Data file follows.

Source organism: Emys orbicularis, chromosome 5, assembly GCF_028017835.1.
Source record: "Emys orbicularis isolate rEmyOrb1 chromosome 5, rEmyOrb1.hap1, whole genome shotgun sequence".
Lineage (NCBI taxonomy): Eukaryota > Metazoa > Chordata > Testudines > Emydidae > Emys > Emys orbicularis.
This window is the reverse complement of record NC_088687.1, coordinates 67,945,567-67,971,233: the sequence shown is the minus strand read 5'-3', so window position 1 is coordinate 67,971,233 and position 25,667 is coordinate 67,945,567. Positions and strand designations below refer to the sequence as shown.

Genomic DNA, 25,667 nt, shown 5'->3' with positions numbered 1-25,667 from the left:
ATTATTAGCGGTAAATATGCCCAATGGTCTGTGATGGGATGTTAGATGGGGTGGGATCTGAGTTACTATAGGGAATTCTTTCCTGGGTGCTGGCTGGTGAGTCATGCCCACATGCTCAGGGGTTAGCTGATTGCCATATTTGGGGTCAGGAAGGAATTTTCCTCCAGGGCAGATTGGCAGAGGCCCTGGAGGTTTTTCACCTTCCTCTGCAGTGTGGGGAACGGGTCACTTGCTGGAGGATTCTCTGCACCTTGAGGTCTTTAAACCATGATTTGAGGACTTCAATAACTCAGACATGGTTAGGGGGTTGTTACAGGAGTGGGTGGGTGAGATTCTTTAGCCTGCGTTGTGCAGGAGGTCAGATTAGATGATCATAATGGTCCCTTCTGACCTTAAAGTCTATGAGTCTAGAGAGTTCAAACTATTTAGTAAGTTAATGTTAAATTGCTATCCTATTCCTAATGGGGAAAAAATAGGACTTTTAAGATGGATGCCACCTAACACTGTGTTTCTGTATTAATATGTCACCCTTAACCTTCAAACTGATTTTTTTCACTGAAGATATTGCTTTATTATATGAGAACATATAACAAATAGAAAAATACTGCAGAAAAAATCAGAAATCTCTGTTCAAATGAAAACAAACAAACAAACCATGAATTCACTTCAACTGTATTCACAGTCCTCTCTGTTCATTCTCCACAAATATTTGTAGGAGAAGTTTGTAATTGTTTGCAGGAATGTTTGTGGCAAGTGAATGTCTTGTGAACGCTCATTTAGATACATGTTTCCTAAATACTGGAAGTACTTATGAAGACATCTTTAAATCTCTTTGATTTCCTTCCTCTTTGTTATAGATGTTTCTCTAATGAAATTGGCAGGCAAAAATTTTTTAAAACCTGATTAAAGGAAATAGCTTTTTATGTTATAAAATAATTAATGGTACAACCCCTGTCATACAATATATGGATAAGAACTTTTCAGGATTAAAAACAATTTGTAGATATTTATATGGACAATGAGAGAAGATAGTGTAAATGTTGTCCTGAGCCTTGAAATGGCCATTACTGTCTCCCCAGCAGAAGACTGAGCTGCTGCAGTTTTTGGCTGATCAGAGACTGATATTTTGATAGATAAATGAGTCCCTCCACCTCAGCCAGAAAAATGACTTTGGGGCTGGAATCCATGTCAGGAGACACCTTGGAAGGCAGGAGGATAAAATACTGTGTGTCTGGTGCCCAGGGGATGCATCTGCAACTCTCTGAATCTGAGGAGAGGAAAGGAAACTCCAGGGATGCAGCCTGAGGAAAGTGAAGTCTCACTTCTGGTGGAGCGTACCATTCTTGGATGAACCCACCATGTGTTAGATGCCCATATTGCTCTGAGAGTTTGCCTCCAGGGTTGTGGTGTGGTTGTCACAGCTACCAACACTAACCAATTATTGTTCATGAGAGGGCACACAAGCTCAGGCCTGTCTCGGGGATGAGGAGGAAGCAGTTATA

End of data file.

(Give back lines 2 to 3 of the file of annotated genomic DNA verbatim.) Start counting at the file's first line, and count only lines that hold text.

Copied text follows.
Source record: "Emys orbicularis isolate rEmyOrb1 chromosome 5, rEmyOrb1.hap1, whole genome shotgun sequence".
Lineage (NCBI taxonomy): Eukaryota > Metazoa > Chordata > Testudines > Emydidae > Emys > Emys orbicularis.